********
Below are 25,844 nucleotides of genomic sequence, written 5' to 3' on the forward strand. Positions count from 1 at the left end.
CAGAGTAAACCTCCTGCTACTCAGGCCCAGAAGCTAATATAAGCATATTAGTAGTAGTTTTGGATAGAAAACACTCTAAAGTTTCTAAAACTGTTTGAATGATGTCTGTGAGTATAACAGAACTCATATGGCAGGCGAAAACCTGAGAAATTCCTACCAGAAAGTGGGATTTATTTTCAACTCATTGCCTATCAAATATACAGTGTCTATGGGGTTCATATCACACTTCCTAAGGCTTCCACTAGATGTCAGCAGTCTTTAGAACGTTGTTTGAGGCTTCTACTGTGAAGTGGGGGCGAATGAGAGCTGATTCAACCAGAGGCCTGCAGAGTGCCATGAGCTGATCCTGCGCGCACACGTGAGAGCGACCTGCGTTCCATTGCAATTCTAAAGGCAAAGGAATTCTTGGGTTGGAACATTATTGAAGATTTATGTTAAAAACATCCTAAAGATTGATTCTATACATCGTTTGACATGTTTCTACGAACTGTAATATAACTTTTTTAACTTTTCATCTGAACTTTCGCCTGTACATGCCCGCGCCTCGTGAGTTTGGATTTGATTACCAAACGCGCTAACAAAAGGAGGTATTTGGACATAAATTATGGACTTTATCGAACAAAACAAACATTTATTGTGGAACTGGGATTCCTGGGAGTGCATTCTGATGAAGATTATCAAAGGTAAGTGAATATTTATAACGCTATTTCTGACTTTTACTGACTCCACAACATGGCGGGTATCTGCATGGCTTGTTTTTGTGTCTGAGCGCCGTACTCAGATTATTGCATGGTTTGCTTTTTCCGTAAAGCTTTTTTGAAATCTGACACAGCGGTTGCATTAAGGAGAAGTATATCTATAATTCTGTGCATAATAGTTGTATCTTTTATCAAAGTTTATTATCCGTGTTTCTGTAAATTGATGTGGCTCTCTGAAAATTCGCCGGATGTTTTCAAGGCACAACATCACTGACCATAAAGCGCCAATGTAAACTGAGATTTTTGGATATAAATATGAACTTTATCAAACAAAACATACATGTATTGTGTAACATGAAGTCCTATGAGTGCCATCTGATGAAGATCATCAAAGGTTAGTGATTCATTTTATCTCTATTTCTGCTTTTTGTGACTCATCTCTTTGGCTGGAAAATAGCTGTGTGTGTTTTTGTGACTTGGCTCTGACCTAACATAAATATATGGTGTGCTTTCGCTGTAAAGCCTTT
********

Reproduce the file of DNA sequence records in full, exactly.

Below are 25,844 nucleotides of genomic sequence, written 5' to 3' on the forward strand. Positions count from 1 at the left end.
CAGAGTAAACCTCCTGCTACTCAGGCCCAGAAGCTAATATAAGCATATTAGTAGTAGTTTTGGATAGAAAACACTCTAAAGTTTCTAAAACTGTTTGAATGATGTCTGTGAGTATAACAGAACTCATATGGCAGGCGAAAACCTGAGAAATTCCTACCAGAAAGTGGGATTTATTTTCAACTCATTGCCTATCAAATATACAGTGTCTATGGGGTTCATATCACACTTCCTAAGGCTTCCACTAGATGTCAGCAGTCTTTAGAACGTTGTTTGAGGCTTCTACTGTGAAGTGGGGGCGAATGAGAGCTGATTCAACCAGAGGCCTGCAGAGTGCCATGAGCTGATCCTGCGCGCACACGTGAGAGCGACCTGCGTTCCATTGCAATTCTAAAGGCAAAGGAATTCTTGGGTTGGAACATTATTGAAGATTTATGTTAAAAACATCCTAAAGATTGATTCTATACATCGTTTGACATGTTTCTACGAACTGTAATATAACTTTTTTAACTTTTCATCTGAACTTTCGCCTGTACATGCCCGCGCCTCGTGAGTTTGGATTTGATTACCAAACGCGCTAACAAAAGGAGGTATTTGGACATAAATTATGGACTTTATCGAACAAAACAAACATTTATTGTGGAACTGGGATTCCTGGGAGTGCATTCTGATGAAGATTATCAAAGGTAAGTGAATATTTATAACGCTATTTCTGACTTTTACTGACTCCACAACATGGCGGGTATCTGCATGGCTTGTTTTTGTGTCTGAGCGCCGTACTCAGATTATTGCATGGTTTGCTTTTTCCGTAAAGCTTTTTTGAAATCTGACACAGCGGTTGCATTAAGGAGAAGTATATCTATAATTCTGTGCATAATAGTTGTATCTTTTATCAAAGTTTATTATCCGTGTTTCTGTAAATTGATGTGGCTCTCTGAAAATTCGCCGGATGTTTTCAAGGCACAACATCACTGACCATAAAGCGCCAATGTAAACTGAGATTTTTGGATATAAATATGAACTTTATCAAACAAAACATACATGTATTGTGTAACATGAAGTCCTATGAGTGCCATCTGATGAAGATCATCAAAGGTTAGTGATTCATTTTATCTCTATTTCTGCTTTTTGTGACTCATCTCTTTGGCTGGAAAATAGCTGTGTGTGTTTTTGTGACTTGGCTCTGACCTAACATAAATATATGGTGTGCTTTCGCTGTAAAGCCTTT